By United Voice hospitality member, Mary O'Connor
This post originally appeared on the Guardian on 2 April 2015
I’m grieving the loss of the Australia I used to know, as various employer groups and politicians again attempt to make the case for a more “flexible” workplace relations system with more “competitive wages”. What happened to the land of the fair go – the Australia where there weren’t so much haves and have nots, but rather haves and haves-a-bit-less?
Change is inevitable, I know, but change for the worse is terrible. While China and other countries are pulling their people out of poverty, our current leaders seem intent on grinding ours into it.
Wistfully I’m remembering an Australia where people were paid an honest rate for an honest job. Where penalty rates for working weekends, nights or holidays were seen as the fair and decent thing and where no one would have had the temerity to call penalty rates “obscene” and to expose themselves as the greedy buggers they are.
I know a bit about working weekends and relying on penalty rates to support my family. I work in catering in an aged care facility. It’s unglamorous but essential work. And while our prime minister might suggest that “if you don’t want to work on a weekend, fair enough don’t work on a weekend,” I think the elderly people we care for deserve good meals every day of the week and that means I work weekends.
Working every weekend means I miss out on a lot. My normal weekend shift is from 7am to 7.30pm. After that, it’s all I can do to get home and climb into bed. Socialising is out of the question.
As a single parent, it also means my kids miss out on time with me. I sacrifice a normal routine and lifestyle because the compensation for that is that I earn penalty rates for these shifts and that allows me to pay the bills.
Penalty rates take poverty level wages up to a subsistence level.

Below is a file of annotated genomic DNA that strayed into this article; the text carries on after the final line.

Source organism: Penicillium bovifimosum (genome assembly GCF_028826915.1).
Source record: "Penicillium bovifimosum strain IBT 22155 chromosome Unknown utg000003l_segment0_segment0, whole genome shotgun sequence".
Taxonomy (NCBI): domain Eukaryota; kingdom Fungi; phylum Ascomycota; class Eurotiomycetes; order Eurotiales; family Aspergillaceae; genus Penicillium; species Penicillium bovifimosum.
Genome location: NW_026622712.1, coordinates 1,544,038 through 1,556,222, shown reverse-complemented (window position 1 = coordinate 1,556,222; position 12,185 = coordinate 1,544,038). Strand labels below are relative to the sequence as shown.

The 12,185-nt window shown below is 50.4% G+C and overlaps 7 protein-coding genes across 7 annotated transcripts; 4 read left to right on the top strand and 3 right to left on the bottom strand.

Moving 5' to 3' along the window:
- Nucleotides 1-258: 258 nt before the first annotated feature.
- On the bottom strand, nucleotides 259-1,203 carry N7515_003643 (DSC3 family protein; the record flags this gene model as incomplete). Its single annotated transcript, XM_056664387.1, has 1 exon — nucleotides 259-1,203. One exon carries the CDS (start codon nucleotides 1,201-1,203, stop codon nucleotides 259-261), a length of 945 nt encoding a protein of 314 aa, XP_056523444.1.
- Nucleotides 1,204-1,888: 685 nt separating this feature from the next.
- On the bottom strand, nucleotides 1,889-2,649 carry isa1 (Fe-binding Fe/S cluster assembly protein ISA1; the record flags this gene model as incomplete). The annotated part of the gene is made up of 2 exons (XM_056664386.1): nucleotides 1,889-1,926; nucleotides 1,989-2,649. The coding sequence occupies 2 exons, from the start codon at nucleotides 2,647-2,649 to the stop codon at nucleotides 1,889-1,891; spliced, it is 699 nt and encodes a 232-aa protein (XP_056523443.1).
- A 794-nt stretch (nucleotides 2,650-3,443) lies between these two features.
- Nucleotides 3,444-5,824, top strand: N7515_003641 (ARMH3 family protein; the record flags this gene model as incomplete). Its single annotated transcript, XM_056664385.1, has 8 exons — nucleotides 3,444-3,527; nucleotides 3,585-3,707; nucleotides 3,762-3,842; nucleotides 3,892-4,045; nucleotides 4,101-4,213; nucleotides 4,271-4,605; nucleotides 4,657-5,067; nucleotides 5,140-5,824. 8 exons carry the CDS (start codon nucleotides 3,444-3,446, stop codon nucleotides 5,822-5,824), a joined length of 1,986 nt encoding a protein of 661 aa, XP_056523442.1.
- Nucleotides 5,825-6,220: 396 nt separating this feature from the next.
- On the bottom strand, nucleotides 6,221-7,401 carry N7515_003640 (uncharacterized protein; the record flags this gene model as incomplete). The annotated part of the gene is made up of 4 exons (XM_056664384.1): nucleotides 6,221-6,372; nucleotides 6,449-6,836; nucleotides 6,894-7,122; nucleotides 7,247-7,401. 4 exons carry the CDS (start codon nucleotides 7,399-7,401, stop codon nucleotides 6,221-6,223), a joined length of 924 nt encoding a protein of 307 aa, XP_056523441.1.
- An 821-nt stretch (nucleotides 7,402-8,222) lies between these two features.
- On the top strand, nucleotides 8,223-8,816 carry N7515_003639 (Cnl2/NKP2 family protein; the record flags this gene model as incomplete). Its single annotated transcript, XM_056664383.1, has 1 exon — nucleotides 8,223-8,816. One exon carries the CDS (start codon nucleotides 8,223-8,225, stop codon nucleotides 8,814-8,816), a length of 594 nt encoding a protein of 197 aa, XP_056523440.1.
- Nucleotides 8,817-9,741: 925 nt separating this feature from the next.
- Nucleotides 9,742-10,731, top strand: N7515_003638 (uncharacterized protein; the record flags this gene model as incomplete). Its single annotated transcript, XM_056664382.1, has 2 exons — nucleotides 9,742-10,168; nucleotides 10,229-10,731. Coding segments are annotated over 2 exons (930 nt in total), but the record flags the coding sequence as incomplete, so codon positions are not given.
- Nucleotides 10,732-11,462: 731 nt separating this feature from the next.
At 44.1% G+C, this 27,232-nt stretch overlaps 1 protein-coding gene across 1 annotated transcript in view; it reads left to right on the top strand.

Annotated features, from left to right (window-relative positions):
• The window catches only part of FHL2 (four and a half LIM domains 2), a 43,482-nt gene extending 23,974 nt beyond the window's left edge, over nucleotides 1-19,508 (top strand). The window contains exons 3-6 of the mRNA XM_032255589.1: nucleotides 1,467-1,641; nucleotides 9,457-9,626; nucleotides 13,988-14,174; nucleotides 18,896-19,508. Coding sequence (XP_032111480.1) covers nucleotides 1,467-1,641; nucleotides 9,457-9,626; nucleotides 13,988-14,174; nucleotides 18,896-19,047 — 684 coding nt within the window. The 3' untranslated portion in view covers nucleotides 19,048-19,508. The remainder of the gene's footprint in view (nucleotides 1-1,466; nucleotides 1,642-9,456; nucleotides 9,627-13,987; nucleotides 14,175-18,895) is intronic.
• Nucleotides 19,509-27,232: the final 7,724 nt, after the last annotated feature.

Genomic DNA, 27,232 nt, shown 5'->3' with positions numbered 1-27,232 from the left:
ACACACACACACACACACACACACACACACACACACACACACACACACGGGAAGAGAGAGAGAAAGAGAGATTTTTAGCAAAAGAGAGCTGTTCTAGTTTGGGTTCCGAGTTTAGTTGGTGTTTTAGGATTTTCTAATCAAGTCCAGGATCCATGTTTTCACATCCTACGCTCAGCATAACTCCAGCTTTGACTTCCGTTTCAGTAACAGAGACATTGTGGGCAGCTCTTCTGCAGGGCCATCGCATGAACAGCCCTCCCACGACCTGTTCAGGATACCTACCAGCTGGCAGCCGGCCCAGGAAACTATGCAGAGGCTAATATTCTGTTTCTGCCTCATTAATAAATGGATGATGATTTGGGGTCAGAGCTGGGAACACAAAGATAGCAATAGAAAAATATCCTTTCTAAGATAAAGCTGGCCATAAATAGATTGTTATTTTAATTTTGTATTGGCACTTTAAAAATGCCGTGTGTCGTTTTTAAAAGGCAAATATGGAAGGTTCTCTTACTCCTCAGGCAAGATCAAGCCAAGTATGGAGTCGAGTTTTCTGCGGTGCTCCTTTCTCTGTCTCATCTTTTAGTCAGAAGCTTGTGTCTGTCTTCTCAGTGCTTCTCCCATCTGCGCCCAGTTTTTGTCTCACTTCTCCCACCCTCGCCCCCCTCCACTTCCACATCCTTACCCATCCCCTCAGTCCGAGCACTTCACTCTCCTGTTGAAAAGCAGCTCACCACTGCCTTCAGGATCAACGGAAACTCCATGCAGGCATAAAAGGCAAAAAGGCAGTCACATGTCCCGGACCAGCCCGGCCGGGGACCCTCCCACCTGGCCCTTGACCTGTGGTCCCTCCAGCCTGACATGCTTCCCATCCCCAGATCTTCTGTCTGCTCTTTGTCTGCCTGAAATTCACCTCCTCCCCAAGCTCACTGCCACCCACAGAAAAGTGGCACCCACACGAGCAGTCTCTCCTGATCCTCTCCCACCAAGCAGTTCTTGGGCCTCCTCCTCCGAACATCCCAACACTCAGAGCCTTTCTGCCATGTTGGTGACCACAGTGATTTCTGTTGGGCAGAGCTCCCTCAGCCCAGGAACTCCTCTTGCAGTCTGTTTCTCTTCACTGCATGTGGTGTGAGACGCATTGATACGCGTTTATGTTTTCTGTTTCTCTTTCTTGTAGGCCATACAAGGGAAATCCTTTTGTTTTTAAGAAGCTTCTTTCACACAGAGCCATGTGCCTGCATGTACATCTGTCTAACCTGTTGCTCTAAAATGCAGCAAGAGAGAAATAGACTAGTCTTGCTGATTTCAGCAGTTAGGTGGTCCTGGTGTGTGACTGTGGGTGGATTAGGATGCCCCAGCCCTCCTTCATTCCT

I’ve heard the arguments that it’s a 24/7 society now and working weekends and holidays is all part and parcel of a modern economy. But I wonder how many of the people making those arguments have had to work on Christmas Day in order to buy presents for their children?
I have and that’s why I felt compelled, for the first time in my life, to join a rally last month against the attempts to whittle down our wages and conditions. I have never protested before but it was quite an amazing feeling to stand there with 50,000 people.
Despite some sections of the media painting a picture of a ragged group of serial militant ratbag protesters, we were a diverse cross-section of working people: people standing together against the chill wind of poverty and standing up for ourselves.
While I don’t earn a lot, I support my family with what I earn and I contribute a far higher percentage of my earnings in tax than many of the biggest companies operating in Australia.
Frankly I don’t understand why the government isn’t arguing for a wage increase for me. Given I don’t have an accountant squirrelling my money away into a Cayman Islands bank account, the more I earn, the more revenue they get.
I am not covetous; I don’t begrudge anyone anything. The rich can Scrooge McDuck-like swim in their pools full of money if they want; I don’t care (although I do think all that hoarding is unhealthy). But please don’t covet the pittance we workers get for doing the jobs you don’t want to do at the times when you’re relaxing and enjoying your weekends and holidays.